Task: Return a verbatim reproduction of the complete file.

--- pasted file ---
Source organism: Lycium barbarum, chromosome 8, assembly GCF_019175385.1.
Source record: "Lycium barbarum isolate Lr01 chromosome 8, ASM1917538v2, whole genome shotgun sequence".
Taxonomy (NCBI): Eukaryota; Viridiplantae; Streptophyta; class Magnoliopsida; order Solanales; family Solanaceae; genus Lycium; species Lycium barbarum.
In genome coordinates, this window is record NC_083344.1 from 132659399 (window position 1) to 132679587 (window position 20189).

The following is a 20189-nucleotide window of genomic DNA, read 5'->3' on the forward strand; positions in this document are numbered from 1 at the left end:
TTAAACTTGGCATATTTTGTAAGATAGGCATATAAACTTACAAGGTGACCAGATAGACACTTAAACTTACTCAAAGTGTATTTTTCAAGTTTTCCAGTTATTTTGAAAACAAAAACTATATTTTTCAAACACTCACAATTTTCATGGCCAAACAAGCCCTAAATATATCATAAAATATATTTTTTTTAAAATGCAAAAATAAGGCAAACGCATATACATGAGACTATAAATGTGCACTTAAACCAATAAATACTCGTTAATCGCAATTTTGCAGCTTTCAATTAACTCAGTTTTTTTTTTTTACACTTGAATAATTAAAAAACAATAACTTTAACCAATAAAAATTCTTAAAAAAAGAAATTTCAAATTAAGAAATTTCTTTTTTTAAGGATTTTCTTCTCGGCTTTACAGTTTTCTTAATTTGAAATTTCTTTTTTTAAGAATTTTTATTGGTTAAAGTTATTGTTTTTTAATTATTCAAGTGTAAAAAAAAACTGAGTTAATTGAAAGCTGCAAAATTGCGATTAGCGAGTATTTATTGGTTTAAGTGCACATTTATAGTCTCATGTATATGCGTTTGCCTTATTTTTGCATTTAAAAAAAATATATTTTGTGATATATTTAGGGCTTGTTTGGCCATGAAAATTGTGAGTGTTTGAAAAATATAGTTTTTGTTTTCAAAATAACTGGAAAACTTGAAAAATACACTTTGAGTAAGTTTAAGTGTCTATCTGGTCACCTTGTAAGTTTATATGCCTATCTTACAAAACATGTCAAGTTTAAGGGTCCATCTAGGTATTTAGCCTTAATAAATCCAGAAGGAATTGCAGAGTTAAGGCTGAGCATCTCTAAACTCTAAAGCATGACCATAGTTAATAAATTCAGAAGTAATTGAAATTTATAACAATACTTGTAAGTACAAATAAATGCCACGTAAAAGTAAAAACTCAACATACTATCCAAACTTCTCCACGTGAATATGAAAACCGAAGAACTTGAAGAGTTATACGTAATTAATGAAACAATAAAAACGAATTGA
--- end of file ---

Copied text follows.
Source organism: Lycium barbarum, chromosome 8, assembly GCF_019175385.1.
Source record: "Lycium barbarum isolate Lr01 chromosome 8, ASM1917538v2, whole genome shotgun sequence".
Taxonomy (NCBI): Eukaryota; Viridiplantae; Streptophyta; class Magnoliopsida; order Solanales; family Solanaceae; genus Lycium; species Lycium barbarum.
In genome coordinates, this window is record NC_083344.1 from 132659399 (window position 1) to 132679587 (window position 20189).

The following is a 20189-nucleotide window of genomic DNA, read 5'->3' on the forward strand; positions in this document are numbered from 1 at the left end:
TTAAACTTGGCATATTTTGTAAGATAGGCATATAAACTTACAAGGTGACCAGATAGACACTTAAACTTACTCAAAGTGTATTTTTCAAGTTTTCCAGTTATTTTGAAAACAAAAACTATATTTTTCAAACACTCACAATTTTCATGGCCAAACAAGCCCTAAATATATCATAAAATATATTTTTTTTAAAATGCAAAAATAAGGCAAACGCATATACATGAGACTATAAATGTGCACTTAAACCAATAAATACTCGTTAATCGCAATTTTGCAGCTTTCAATTAACTCAGTTTTTTTTTTTTACACTTGAATAATTAAAAAACAATAACTTTAACCAATAAAAATTCTTAAAAAAAGAAATTTCAAATTAAGAAATTTCTTTTTTTAAGGATTTTCTTCTCGGCTTTACAGTTTTCTTAATTTGAAATTTCTTTTTTTAAGAATTTTTATTGGTTAAAGTTATTGTTTTTTAATTATTCAAGTGTAAAAAAAAACTGAGTTAATTGAAAGCTGCAAAATTGCGATTAGCGAGTATTTATTGGTTTAAGTGCACATTTATAGTCTCATGTATATGCGTTTGCCTTATTTTTGCATTTAAAAAAAATATATTTTGTGATATATTTAGGGCTTGTTTGGCCATGAAAATTGTGAGTGTTTGAAAAATATAGTTTTTGTTTTCAAAATAACTGGAAAACTTGAAAAATACACTTTGAGTAAGTTTAAGTGTCTATCTGGTCACCTTGTAAGTTTATATGCCTATCTTACAAAACATGTCAAGTTTAAGGGTCCATCTAGGTATTTAGCCTTAATAAATCCAGAAGGAATTGCAGAGTTAAGGCTGAGCATCTCTAAACTCTAAAGCATGACCATAGTTAATAAATTCAGAAGTAATTGAAATTTATAACAATACTTGTAAGTACAAATAAATGCCACGTAAAAGTAAAAACTCAACATACTATCCAAACTTCTCCACGTGAATATGAAAACCGAAGAACTTGAAGAGTTATACGTAATTAATGAAACAATAAAAACGAATTGA